Temperance: developing the faculty to temper the action appropriately, controlling the appetite.

Courage: developing the faculty to confront actions appropriately, without fear.

Justice: developing the faculty to undertake actions appropriately, fairly.

The integractor has twelve springs:

Ideally, six of these springs would be of one color and the other six would be of another color, but today they are all the same color (the store where I bought the wire did not had the same kind of wire in two different colors, that’s why I used wire of only one color).

Six of these springs are the influences of integraction. The human integraction has six influences and the ecclesial integraction has six influences. The influence of the human organic dimension is genetics. The influence of the human ontological dimension is knowledge. The influence of human filial dimension is laws. The influence of human action is role models. The influence of human realization is the priority of needs. The influence of human projection is goals. The influence of ecclesial organic dimension is the Revelation. The influence of ecclesial ontological dimension is the Magisterium. The influence of ecclesial filial dimension is Canon Law. The influence of ecclesial action is prayer. The influence of ecclesial realization is mission. The influence of ecclesial projection is personal consecration.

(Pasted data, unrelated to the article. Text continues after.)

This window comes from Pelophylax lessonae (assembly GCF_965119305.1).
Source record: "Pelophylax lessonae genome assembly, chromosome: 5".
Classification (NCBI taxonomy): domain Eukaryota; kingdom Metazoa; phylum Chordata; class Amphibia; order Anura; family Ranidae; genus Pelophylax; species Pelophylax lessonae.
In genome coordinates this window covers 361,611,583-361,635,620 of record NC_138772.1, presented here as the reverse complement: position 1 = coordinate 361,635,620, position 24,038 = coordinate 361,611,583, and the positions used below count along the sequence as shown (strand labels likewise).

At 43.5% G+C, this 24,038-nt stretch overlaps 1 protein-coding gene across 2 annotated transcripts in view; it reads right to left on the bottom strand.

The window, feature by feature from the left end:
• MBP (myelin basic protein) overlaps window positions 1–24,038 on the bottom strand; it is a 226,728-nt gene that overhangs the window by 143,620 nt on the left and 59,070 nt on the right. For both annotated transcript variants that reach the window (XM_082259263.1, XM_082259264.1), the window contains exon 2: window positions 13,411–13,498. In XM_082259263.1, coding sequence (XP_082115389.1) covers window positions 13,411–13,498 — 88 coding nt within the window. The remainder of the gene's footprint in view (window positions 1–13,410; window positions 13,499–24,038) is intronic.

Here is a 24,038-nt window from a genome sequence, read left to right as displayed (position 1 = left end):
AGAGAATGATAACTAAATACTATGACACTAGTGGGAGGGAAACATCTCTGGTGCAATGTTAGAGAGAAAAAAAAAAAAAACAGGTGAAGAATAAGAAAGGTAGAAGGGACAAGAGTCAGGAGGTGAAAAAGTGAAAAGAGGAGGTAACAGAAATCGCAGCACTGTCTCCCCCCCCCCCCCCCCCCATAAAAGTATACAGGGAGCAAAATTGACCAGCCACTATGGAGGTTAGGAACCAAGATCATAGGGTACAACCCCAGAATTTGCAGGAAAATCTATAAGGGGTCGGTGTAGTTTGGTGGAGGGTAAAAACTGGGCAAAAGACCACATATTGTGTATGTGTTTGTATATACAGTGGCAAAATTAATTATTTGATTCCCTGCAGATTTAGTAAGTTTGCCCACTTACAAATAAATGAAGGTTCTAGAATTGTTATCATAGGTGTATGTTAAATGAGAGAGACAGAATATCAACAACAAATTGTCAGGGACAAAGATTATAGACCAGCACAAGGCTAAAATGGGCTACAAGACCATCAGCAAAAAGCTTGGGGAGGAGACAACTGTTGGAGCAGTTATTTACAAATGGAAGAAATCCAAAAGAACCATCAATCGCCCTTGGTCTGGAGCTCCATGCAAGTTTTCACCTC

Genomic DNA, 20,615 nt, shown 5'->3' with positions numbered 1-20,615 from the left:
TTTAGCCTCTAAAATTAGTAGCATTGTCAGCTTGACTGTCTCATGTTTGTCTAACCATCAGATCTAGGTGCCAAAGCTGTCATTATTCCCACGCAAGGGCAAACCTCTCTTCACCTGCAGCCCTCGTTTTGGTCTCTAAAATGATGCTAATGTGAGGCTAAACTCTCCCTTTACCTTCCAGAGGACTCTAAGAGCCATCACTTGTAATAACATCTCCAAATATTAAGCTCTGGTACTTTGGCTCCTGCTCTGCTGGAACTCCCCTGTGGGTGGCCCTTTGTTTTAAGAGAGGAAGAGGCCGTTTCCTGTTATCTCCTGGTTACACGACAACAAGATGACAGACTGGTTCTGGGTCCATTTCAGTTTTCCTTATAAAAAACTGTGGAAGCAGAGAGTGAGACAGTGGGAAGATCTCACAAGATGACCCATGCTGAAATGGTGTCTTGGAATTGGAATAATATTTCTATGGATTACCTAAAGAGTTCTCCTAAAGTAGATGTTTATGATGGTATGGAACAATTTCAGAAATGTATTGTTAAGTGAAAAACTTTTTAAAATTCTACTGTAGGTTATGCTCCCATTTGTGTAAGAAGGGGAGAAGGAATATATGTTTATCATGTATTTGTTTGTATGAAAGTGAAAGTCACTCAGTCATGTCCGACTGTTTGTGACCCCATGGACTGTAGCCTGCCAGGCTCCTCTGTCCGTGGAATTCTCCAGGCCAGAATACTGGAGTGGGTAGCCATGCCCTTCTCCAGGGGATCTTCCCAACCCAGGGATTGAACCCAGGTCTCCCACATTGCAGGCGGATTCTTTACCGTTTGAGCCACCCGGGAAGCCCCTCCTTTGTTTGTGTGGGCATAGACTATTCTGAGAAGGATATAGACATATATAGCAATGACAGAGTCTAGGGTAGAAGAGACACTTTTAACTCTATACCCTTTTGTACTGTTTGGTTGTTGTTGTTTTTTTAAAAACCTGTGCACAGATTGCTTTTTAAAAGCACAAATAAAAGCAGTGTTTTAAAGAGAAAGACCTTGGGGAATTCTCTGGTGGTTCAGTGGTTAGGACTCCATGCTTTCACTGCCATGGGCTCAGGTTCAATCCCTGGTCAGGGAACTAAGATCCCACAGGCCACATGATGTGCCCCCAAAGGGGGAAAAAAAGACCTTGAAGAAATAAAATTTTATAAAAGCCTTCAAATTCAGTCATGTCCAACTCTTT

The six other springs are the manifestations of integraction. The human integraction has six manifestatioms and the ecclesial integraction has six manifestations. The manifestation of the human organic dimension is health. The manifestation of human ontological dimension is health. The manifestation of human filial dimension is politics. The manifestation of human action is behavior. The manifestation of human realization is economy (management of available resources). The manifestation of human projection is obration (work in formation). The manifestation of ecclesial organic dimension is the resurrection. The manifestation of ecclesial ontological dimension is adoration. The manifestation of filial ecclesial dimension is living the Mandatum Novum (the Commandment of Love). The manifestation of ecclesial action is liturgy. The manifestation of ecclesial realization is apostolate. The manifestation of ecclesial projection is communion of the saints.

The unity of each of the three crosses with the tridimensional triangle forms the formative task of the action, helping to do:

Please notice that there are two springs in each side of the cross: an influence and a manifestation. It can be hard to notice because the two springs are of the same color.

Each cross of the integractor can move by rotation:

The movement of each cross is a cause of the realization:

Creating Communion: generating gifts through sharing who we are.

Creating Family: generating bonds through engaging ourselves.

Creating Community: generating values through inspiring others.

Please notice that the direction of the rotation can be neither to the left or to the right. Each direction is an emanation of realization:

Actuality: grow as who we are.

Potentiality: grow as who we are meant to be.